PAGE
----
Heartbleed, the biggest loophole experienced by the internet

Collaboration – April 15, 2014

Imaged by a red heart, this is what we have nicknamed the ‘Heartbleed’ bug. The web community is facing a virtual, but very real, threat. Is your confidential information compromised? What is this threat? Have I been affected or defrauded? Should I take action to protect myself? At a time when e-commerce seems to be taking off, should this situation question everything?

For the majority of web users, it is difficult to understand what the Heartbleed bug is. It is important to understand that this is not a virus, but rather a complex fault in a security system designed to encrypt the information submitted on a web site. As explained in this article from Radio-Canada , the loophole is as serious as it is sneaky. The magnitude was such that users, companies or institutions, were able, unbeknownst to them, to steal information. The fault (in existence for 2 years now!), has had plenty of time to be discovered and exploited by malicious people. The sneaky side of this bug comes from the fact that no trace could be saved during attempts of data substitution, making it virtually impossible to know if there is interception, and what information has been intercepted.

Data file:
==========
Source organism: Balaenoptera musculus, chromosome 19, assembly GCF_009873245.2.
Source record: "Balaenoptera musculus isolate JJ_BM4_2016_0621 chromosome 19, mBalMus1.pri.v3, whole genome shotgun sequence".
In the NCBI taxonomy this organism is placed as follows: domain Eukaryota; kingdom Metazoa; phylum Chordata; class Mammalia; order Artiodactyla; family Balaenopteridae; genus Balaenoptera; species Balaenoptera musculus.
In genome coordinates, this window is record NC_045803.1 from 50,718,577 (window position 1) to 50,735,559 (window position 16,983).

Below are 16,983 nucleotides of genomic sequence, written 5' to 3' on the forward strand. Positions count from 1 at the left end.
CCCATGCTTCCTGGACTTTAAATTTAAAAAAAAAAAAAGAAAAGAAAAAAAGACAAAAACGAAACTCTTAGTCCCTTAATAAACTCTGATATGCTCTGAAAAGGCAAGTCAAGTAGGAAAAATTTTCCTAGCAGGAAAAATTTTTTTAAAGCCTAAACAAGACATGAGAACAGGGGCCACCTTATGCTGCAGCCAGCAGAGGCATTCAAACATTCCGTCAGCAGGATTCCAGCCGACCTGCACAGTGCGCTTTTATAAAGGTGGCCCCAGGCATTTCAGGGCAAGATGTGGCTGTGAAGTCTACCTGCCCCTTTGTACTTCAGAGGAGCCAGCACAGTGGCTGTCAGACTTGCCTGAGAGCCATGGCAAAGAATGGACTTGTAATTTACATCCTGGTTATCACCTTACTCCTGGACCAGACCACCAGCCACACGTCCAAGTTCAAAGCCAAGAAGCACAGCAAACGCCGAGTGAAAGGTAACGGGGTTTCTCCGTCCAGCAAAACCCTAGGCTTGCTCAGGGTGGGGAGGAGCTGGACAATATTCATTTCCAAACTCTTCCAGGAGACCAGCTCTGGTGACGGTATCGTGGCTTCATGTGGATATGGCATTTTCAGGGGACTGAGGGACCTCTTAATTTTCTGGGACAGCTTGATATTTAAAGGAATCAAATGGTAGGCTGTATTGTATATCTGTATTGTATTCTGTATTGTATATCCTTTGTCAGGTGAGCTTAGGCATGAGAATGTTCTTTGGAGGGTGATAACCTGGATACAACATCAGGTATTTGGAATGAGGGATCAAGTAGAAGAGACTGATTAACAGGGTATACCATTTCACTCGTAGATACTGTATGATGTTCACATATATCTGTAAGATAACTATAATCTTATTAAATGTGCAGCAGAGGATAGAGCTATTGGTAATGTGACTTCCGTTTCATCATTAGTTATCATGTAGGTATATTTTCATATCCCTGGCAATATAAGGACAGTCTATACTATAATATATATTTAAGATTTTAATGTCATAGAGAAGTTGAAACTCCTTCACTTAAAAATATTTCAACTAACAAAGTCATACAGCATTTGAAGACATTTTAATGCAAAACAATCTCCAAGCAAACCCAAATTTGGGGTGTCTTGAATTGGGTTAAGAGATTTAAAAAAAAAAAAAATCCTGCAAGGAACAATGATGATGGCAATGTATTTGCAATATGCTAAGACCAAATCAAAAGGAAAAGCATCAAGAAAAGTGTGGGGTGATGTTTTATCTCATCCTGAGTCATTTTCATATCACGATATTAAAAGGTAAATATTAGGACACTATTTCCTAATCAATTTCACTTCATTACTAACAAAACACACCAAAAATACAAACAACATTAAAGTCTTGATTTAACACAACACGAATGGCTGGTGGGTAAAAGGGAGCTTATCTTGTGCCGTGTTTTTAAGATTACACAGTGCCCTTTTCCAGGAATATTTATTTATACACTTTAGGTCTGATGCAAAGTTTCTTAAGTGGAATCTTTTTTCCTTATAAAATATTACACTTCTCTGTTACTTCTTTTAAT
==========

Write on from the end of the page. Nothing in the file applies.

The recent announcement by the Canada Revenue Agency and a few other large internet sites worldwide, that they have had confidential information stolen about their users, suggests that these events took place shortly after the announcement of this bug. The lack of swift action from the CRA to correct the loophole allowed some individuals to use Heartbleed to steal information.

Fortunately, although the loophole has potentially made available a ton of confidential information, a few lines of code are enough to correct the problem. A simple error of negligence in the drafting of the program can be resolved very easily. An update of the server program will correct the fault. Once the server is updated, a password change will be necessary in order to ensure that all stolen information would not be used inappropriately. An update by Google enables you to check which services are affected, and when it is recommended to change your passwords. (here)

Computer programmers say that similar bugs occur every day. They do not prevent the proper operation of systems, but also, do not provide the integrity of their duty. We therefore find, again, that the web is still in its infancy. Certainly, it will stumble again before reaching a greater degree of maturity.

Sources :

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